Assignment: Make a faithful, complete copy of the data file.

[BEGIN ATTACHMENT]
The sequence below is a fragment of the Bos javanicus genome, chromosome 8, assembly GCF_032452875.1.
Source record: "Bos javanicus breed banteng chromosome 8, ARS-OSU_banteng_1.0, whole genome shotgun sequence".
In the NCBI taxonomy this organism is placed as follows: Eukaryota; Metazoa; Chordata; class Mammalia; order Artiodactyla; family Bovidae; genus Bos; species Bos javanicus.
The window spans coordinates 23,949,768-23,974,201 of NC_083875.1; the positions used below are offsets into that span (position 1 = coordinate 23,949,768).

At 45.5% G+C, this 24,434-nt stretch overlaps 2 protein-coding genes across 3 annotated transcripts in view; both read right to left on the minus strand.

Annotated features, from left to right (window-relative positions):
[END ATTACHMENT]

The sequence below is a fragment of the Bos javanicus genome, chromosome 8, assembly GCF_032452875.1.
Source record: "Bos javanicus breed banteng chromosome 8, ARS-OSU_banteng_1.0, whole genome shotgun sequence".
In the NCBI taxonomy this organism is placed as follows: Eukaryota; Metazoa; Chordata; class Mammalia; order Artiodactyla; family Bovidae; genus Bos; species Bos javanicus.
The window spans coordinates 23,949,768-23,974,201 of NC_083875.1; the positions used below are offsets into that span (position 1 = coordinate 23,949,768).

At 45.5% G+C, this 24,434-nt stretch overlaps 2 protein-coding genes across 3 annotated transcripts in view; both read right to left on the minus strand.

Annotated features, from left to right (window-relative positions):